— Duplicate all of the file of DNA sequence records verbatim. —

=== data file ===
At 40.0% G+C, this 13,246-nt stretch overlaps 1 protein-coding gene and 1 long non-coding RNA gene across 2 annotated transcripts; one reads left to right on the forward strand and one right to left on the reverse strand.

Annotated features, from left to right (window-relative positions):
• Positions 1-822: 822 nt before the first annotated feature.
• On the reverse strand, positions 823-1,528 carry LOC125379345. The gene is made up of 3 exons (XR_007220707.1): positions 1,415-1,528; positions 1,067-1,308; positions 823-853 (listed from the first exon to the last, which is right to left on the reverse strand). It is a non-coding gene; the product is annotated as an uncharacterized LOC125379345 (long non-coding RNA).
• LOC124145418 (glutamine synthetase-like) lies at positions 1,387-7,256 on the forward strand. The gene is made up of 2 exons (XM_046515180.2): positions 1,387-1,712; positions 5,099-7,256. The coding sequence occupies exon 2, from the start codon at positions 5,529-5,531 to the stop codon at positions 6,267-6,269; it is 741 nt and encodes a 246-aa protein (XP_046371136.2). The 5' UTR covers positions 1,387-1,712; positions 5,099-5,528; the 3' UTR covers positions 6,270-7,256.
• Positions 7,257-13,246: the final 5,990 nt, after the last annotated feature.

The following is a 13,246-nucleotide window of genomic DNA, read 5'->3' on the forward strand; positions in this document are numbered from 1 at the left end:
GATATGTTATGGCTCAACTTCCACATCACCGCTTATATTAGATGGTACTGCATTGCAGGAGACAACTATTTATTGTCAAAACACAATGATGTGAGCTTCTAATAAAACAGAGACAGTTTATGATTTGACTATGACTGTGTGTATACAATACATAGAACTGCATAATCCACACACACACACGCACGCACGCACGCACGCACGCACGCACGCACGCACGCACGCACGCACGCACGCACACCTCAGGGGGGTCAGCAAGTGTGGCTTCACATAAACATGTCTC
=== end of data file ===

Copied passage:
At 40.0% G+C, this 13,246-nt stretch overlaps 1 protein-coding gene and 1 long non-coding RNA gene across 2 annotated transcripts; one reads left to right on the forward strand and one right to left on the reverse strand.

Annotated features, from left to right (window-relative positions):
• Positions 1-822: 822 nt before the first annotated feature.
• On the reverse strand, positions 823-1,528 carry LOC125379345. The gene is made up of 3 exons (XR_007220707.1): positions 1,415-1,528; positions 1,067-1,308; positions 823-853 (listed from the first exon to the last, which is right to left on the reverse strand). It is a non-coding gene; the product is annotated as an uncharacterized LOC125379345 (long non-coding RNA).
• LOC124145418 (glutamine synthetase-like) lies at positions 1,387-7,256 on the forward strand. The gene is made up of 2 exons (XM_046515180.2): positions 1,387-1,712; positions 5,099-7,256. The coding sequence occupies exon 2, from the start codon at positions 5,529-5,531 to the stop codon at positions 6,267-6,269; it is 741 nt and encodes a 246-aa protein (XP_046371136.2). The 5' UTR covers positions 1,387-1,712; positions 5,099-5,528; the 3' UTR covers positions 6,270-7,256.
• Positions 7,257-13,246: the final 5,990 nt, after the last annotated feature.

The following is a 13,246-nucleotide window of genomic DNA, read 5'->3' on the forward strand; positions in this document are numbered from 1 at the left end:
GATATGTTATGGCTCAACTTCCACATCACCGCTTATATTAGATGGTACTGCATTGCAGGAGACAACTATTTATTGTCAAAACACAATGATGTGAGCTTCTAATAAAACAGAGACAGTTTATGATTTGACTATGACTGTGTGTATACAATACATAGAACTGCATAATCCACACACACACACGCACGCACGCACGCACGCACGCACGCACGCACGCACGCACGCACGCACGCACGCACACCTCAGGGGGGTCAGCAAGTGTGGCTTCACATAAACATGTCTC